If we're going to talk about the "beauty of the Chinese language", I think there's far more beauty and subtlety conveyed in that sort of thing than there is in the (probably apocryphal) roots of a common term like 小心.

 Eric Abrahamsen, July 14, 2010, 2:27p.m.

# 3.   

The author does a number of things to illustrate the struggles of learning English as a second language. In conversations with Americans, the narrator's English proficiency starts out at a rudimentary level and gets increasingly fluent as the book progresses. And in the English she hears, she fills in known words and guesses for words and phrases she can't catch:

We showed her the letter from school. "Go downda hall, two fights up, classroom's firsdur left," she said, pointing. [24]

But the way that some Chinese expressions are rendered seems more like the sort of thing that a someone learning Chinese as a second language would pick up on, and their presence in what is ostensibly fluent Cantonese dialogue seems unnatural. For example, one three-page scene has the following lines: "I never realized what fine human material you were made of", "You must be talking the big words", "You have such good mouth skills", "Nobody call a lifesaving-car", and "My ma is getting the needle-rescue treatment for her pain". They're marked in a way that they wouldn't be to native speakers.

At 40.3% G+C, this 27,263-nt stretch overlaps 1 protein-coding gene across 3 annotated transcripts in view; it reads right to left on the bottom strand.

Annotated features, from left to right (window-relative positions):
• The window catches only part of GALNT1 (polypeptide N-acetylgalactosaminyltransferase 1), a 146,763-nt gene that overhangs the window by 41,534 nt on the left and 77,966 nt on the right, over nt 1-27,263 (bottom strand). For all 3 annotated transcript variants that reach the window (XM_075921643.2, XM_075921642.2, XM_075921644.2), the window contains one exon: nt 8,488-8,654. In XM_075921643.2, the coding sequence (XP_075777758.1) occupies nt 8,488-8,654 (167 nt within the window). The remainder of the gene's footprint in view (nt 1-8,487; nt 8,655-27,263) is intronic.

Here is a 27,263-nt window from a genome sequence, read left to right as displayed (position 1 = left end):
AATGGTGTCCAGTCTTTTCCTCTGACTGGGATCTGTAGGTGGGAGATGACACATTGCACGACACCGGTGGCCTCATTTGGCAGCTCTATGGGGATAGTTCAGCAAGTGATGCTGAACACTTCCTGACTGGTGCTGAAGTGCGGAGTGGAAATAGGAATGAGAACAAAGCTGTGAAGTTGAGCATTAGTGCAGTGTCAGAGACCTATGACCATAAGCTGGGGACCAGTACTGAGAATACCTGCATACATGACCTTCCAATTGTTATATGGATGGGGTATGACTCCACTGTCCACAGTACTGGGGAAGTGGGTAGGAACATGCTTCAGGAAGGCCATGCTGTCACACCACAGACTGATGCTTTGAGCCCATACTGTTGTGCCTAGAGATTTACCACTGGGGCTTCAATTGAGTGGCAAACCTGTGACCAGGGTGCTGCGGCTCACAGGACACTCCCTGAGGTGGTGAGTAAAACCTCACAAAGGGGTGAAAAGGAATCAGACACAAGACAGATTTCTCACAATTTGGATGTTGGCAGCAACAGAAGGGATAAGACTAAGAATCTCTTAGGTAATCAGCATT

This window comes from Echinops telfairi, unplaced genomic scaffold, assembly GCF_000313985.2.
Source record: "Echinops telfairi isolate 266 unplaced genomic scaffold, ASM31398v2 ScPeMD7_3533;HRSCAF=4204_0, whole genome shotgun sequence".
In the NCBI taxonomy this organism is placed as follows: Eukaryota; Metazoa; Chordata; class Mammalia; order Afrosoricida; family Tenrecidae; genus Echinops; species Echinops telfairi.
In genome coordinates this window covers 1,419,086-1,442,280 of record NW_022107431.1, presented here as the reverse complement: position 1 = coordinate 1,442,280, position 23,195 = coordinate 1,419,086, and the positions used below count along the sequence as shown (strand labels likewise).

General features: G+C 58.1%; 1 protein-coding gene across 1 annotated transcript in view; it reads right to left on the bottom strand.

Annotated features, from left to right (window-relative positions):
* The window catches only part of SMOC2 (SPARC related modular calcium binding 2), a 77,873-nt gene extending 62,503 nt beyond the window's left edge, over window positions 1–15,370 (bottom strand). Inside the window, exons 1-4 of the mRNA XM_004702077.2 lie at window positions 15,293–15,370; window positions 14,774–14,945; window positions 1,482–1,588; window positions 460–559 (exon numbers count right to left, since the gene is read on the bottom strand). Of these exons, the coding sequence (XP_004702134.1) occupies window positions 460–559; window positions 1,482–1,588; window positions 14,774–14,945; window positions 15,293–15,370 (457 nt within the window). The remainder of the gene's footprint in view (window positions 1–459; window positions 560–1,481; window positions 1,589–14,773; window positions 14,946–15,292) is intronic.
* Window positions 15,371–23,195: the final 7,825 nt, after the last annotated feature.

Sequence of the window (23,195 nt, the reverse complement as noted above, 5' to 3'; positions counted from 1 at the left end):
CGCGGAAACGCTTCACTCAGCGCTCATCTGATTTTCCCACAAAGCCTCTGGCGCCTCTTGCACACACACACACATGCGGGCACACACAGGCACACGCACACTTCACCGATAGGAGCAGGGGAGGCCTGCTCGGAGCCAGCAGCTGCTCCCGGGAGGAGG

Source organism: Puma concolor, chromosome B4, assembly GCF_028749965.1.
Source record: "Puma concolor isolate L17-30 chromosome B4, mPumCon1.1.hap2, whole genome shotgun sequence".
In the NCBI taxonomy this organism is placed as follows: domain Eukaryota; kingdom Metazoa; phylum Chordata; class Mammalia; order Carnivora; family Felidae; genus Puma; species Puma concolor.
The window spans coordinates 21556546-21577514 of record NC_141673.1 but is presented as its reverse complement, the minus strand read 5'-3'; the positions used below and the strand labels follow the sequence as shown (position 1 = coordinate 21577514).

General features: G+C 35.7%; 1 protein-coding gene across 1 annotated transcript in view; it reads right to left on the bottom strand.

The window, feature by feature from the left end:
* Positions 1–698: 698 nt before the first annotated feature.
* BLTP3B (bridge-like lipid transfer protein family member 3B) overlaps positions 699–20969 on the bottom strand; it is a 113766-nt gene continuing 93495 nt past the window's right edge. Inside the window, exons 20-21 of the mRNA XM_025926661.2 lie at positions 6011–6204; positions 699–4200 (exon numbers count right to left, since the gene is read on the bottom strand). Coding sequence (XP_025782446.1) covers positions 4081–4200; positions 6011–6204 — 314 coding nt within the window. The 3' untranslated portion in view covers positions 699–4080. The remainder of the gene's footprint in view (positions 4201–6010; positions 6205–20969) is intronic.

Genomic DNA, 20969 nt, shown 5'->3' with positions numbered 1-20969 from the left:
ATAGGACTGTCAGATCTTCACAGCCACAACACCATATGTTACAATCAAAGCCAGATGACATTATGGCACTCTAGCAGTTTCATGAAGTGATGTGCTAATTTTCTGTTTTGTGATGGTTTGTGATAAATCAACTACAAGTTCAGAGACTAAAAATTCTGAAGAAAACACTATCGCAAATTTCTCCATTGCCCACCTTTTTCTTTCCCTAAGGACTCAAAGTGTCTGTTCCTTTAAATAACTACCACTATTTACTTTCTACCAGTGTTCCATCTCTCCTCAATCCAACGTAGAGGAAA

The same scene also has references to the "Liberty Goddess" (the Statue of Liberty) and to someone being a lightbulb, but I don't find those quite so jarring, perhaps because one is a back-translation, and the other is a more tactile image than the examples above.

(I'm also unsure about whether the "rescue" "needle-rescue treatment", which I'm guessing is 针灸疗法 "acupuncture", mistakes "moxibustion" for "rescue", both gau3 in Cantonese, or if it's a gloss of another Chinese term.)

 jdmartinsen, July 14, 2010, 11:03p.m.

# 4.   

Sounds like the first book is trying to emulate the awful forced "pidgin" English of The Concise Chinese-English Dictionary for Lovers

quby, July 14, 2010, 11:29p.m.

# 5.   

I should mention that I found the techniques the author uses to convey the difficulty of learning a second language to be quite effective, actually.

 jdmartinsen, July 15, 2010, 12:10a.m.

# 6.